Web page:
March 5, 2020 — Transformative. That’s how Katie Zhang ’21 described the experience of performing with NMH’s Senior Dance Company (SDC) at the National High School Dance Festival in Pittsburgh in February.
In front of an audience of 1,300, the SDC performed Dies Irae, a piece choreographed by NMH dance teacher Taylor King that debuted at the NMH fall dance concert.
“It was an incredible honor to be chosen for a performance like this,” Gretel Schatz, NMH dance program director, said. King added, “The audience was full, and for some of these dancers, this was the largest audience they have ever performed for.”
The Senior Dance Company is NMH’s most advanced dance ensemble. Members train six days a week, developing and performing three major school dance concerts each year.
Hundreds of schools applied to perform at the five-day festival, and a panel of experts chose which schools would perform. In addition to showcase performances and informal concerts, the festival offered master classes, auditions for college dance programs and summer intensives, and workshops on college admissions and careers in the arts.
Schatz said, “Not only did our dancers get to watch and perform alongside some of the top performing arts schools, the festival can open doors for them — they met professional dancers, met with representatives from colleges, and saw shows by major choreographers.”
King said her choreography for the performance grew out of an idea to focus on the theme of fear. She created the piece in collaboration with NMH dancers.
“I asked the cast to journal about fears that give them a physical response, and I used these to create movement. I also had the dancers improvise, then turned their improvisation into choreography,” she said.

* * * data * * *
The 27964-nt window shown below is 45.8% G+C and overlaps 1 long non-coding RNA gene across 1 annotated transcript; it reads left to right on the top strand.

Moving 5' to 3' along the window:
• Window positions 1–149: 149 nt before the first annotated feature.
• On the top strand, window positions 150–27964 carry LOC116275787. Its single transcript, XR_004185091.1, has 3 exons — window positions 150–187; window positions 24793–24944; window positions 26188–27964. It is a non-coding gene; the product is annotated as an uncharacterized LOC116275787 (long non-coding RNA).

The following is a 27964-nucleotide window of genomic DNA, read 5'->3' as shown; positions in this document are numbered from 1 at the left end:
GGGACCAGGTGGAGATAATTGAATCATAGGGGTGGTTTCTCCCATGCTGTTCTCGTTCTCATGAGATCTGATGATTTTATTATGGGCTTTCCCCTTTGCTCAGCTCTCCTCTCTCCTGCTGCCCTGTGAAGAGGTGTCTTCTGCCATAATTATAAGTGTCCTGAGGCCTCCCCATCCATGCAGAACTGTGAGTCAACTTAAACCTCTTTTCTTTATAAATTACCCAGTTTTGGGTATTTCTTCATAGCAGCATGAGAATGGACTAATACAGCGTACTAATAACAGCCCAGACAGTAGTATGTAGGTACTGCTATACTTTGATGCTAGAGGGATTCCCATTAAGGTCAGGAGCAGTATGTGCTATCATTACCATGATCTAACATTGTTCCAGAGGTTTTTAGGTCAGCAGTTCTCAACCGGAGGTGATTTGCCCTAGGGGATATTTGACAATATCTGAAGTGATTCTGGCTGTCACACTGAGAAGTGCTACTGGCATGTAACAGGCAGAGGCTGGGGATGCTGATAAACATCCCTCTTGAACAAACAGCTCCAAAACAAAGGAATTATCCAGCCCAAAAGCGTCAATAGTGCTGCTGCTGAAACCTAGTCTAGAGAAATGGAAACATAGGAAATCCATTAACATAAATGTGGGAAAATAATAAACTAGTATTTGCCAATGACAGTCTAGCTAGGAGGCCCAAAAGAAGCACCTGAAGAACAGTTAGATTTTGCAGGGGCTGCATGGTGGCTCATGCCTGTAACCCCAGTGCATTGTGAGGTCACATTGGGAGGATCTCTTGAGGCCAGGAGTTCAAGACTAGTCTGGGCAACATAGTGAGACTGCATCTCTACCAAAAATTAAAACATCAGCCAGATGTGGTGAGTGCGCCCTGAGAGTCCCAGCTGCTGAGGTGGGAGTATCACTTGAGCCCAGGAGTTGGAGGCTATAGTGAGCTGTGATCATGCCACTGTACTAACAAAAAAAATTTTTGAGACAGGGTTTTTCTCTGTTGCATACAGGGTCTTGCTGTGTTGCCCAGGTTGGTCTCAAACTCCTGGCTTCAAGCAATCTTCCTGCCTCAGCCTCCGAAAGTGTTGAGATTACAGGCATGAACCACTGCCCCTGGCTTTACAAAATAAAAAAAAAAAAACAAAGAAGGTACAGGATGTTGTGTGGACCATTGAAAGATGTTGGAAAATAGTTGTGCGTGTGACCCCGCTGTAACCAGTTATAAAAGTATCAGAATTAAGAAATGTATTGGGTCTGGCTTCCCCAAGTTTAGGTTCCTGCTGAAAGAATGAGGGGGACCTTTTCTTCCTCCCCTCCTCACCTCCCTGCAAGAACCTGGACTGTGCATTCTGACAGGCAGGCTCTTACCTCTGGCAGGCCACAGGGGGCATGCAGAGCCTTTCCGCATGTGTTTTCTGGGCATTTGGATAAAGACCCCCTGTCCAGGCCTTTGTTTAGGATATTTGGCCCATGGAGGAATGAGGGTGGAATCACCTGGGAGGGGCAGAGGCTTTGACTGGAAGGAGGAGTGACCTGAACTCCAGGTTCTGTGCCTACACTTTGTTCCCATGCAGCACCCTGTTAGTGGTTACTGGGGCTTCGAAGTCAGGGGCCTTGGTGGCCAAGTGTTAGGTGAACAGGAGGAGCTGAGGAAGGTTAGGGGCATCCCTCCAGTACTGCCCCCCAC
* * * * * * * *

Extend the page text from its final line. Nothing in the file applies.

“‘Dies Irae’ means ‘day of wrath.’ Many dances are light and pretty, but I wanted to challenge the dancers to do really athletic movements that were dark and ‘ugly.’”
Katie Zhang ’21 said performing at the festival was a big part of her experience growing as a dancer at NMH.
“I started as a dancer who had never taken a formal ballet class and I became a dancer able to perform in front of a large audience at the national festival,” she said. “NMH dance company has supported my personal growth.”
Ella Bathory-Peeler ’20, a tap dancer, said the trip left her “overwhelmingly happy and energetically revived.” The festival’s daily rhythm tap dance classes allowed her to connect with “like-minded young artists who share my love for rhythm and music.”
“I barely stopped smiling all week,” she said.
Annika Voorheis ’20 said most of the other dancers at the festival came from performing arts schools.
“Proving ourselves as a competitive dance company among those schools felt amazing and made me proud of NMH and all the hard work we do,” she said.
King said she is proud of the dancers and their dedication to the work. “I could not have brought it to life without them,” she said. “I will be forever grateful to be in a space where I can have students who are so committed and be a part of a department that allows me to freely create.”